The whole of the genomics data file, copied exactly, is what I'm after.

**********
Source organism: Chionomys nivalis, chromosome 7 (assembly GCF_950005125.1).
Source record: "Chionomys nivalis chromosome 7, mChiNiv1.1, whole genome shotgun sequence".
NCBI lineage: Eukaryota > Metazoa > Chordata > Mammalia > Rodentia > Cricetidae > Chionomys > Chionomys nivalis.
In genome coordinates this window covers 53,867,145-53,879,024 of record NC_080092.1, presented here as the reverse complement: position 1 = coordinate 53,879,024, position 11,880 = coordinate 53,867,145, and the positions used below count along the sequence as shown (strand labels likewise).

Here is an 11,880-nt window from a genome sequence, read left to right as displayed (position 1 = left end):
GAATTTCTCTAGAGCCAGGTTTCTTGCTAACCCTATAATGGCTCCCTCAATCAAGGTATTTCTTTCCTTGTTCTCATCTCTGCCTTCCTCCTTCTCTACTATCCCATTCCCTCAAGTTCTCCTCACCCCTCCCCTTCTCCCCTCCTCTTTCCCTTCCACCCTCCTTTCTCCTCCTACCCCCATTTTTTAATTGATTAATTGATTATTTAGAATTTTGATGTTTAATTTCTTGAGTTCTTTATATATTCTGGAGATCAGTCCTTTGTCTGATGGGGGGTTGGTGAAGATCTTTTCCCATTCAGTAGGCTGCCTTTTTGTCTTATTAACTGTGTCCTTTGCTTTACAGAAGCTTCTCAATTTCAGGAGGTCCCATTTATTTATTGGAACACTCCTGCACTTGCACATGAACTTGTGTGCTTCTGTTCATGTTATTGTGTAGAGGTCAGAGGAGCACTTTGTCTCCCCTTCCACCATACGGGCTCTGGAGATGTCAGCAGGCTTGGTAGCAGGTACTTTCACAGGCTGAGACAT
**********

Source organism: Chionomys nivalis, chromosome 7 (assembly GCF_950005125.1).
Source record: "Chionomys nivalis chromosome 7, mChiNiv1.1, whole genome shotgun sequence".
NCBI lineage: Eukaryota > Metazoa > Chordata > Mammalia > Rodentia > Cricetidae > Chionomys > Chionomys nivalis.
In genome coordinates this window covers 53,867,145-53,879,024 of record NC_080092.1, presented here as the reverse complement: position 1 = coordinate 53,879,024, position 11,880 = coordinate 53,867,145, and the positions used below count along the sequence as shown (strand labels likewise).

Here is an 11,880-nt window from a genome sequence, read left to right as displayed (position 1 = left end):
GAATTTCTCTAGAGCCAGGTTTCTTGCTAACCCTATAATGGCTCCCTCAATCAAGGTATTTCTTTCCTTGTTCTCATCTCTGCCTTCCTCCTTCTCTACTATCCCATTCCCTCAAGTTCTCCTCACCCCTCCCCTTCTCCCCTCCTCTTTCCCTTCCACCCTCCTTTCTCCTCCTACCCCCATTTTTTAATTGATTAATTGATTATTTAGAATTTTGATGTTTAATTTCTTGAGTTCTTTATATATTCTGGAGATCAGTCCTTTGTCTGATGGGGGGTTGGTGAAGATCTTTTCCCATTCAGTAGGCTGCCTTTTTGTCTTATTAACTGTGTCCTTTGCTTTACAGAAGCTTCTCAATTTCAGGAGGTCCCATTTATTTATTGGAACACTCCTGCACTTGCACATGAACTTGTGTGCTTCTGTTCATGTTATTGTGTAGAGGTCAGAGGAGCACTTTGTCTCCCCTTCCACCATACGGGCTCTGGAGATGTCAGCAGGCTTGGTAGCAGGTACTTTCACAGGCTGAGACAT